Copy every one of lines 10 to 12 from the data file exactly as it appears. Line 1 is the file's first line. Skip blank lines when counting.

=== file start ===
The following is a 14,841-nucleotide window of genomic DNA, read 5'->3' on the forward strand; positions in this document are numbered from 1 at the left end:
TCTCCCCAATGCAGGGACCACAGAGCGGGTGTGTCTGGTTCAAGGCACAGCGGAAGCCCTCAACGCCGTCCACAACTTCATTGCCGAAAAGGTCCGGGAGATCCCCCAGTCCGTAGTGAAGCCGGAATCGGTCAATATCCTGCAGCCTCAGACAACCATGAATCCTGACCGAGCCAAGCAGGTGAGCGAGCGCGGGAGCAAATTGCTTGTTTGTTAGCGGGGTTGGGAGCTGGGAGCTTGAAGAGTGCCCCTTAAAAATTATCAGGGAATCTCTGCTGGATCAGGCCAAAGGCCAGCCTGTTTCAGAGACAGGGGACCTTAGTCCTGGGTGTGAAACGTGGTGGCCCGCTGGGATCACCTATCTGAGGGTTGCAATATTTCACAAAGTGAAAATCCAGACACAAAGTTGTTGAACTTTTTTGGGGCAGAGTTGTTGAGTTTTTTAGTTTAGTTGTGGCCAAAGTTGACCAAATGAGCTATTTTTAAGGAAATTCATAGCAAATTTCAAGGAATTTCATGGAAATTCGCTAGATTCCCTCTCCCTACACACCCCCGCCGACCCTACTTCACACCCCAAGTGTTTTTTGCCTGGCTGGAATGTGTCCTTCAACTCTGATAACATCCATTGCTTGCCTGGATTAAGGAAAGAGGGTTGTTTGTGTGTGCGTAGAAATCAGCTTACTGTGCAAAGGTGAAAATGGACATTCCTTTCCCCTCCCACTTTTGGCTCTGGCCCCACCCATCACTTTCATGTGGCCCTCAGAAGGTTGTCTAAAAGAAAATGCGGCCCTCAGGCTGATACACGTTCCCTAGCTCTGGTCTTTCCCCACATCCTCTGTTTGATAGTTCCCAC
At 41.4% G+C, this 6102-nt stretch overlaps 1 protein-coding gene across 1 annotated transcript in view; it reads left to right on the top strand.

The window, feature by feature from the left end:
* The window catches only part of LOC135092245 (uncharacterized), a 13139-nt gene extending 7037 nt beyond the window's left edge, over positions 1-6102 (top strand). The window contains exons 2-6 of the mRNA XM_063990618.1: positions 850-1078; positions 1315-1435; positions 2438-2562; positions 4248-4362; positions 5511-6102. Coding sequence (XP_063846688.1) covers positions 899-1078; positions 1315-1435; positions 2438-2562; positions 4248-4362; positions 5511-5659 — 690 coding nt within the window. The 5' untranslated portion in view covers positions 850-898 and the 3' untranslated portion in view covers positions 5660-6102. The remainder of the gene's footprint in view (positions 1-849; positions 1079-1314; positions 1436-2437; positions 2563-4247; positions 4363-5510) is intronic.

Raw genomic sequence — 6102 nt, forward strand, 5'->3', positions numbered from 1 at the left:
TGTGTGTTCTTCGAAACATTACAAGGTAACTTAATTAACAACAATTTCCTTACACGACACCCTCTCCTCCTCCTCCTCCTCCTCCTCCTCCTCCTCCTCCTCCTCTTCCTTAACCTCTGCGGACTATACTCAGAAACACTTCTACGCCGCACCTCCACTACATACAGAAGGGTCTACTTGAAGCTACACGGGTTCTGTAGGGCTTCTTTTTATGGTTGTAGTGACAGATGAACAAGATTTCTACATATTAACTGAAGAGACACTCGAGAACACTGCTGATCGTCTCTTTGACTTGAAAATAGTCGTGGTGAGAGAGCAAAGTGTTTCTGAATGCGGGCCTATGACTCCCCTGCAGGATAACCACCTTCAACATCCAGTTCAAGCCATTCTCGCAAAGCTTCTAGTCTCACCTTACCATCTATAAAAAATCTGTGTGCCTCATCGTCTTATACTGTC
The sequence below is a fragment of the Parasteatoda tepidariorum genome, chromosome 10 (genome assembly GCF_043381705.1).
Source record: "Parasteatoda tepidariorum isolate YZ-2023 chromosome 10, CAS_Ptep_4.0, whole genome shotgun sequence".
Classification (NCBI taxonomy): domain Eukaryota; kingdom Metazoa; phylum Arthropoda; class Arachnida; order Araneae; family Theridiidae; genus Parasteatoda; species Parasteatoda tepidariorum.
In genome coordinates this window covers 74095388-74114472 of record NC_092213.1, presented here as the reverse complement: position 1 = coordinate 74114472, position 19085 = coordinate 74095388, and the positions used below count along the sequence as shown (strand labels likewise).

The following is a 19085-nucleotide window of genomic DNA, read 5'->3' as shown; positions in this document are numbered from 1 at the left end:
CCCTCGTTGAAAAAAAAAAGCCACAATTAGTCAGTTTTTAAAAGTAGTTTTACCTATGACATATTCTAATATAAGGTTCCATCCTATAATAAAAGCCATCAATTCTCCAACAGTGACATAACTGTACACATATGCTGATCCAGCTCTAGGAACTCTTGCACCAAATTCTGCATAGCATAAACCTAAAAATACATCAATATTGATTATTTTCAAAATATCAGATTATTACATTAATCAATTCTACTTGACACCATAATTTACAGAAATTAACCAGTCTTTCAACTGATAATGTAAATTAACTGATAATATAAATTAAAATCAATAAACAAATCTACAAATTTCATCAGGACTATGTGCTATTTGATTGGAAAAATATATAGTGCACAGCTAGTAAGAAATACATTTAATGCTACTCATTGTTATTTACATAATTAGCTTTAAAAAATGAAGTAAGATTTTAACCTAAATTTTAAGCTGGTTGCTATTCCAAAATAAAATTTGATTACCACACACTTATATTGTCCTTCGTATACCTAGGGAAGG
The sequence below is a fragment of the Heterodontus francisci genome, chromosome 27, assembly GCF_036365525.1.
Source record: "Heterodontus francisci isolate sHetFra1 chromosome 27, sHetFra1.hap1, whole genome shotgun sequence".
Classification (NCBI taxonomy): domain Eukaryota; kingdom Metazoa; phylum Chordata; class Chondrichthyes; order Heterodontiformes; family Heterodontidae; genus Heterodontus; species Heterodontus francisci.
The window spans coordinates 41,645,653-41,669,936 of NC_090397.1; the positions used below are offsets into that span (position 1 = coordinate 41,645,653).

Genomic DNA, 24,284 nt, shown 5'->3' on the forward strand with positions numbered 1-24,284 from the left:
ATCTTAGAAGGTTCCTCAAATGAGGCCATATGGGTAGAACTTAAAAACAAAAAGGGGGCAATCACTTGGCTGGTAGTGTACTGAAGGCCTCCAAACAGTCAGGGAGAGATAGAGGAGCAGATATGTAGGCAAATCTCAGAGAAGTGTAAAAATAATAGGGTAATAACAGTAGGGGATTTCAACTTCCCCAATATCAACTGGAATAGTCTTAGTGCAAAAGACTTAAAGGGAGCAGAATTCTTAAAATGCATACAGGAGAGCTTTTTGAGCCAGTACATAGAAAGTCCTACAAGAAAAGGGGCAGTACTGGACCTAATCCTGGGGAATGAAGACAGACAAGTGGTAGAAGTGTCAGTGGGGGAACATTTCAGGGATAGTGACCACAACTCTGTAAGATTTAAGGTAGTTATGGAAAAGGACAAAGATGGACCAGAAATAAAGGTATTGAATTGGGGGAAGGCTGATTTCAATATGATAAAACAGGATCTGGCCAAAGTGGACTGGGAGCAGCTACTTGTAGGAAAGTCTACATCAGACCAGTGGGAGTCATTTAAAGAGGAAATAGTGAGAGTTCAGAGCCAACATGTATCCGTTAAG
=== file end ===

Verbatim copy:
Classification (NCBI taxonomy): domain Eukaryota; kingdom Metazoa; phylum Arthropoda; class Arachnida; order Araneae; family Theridiidae; genus Parasteatoda; species Parasteatoda tepidariorum.
In genome coordinates this window covers 74095388-74114472 of record NC_092213.1, presented here as the reverse complement: position 1 = coordinate 74114472, position 19085 = coordinate 74095388, and the positions used below count along the sequence as shown (strand labels likewise).

The following is a 19085-nucleotide window of genomic DNA, read 5'->3' as shown; positions in this document are numbered from 1 at the left end: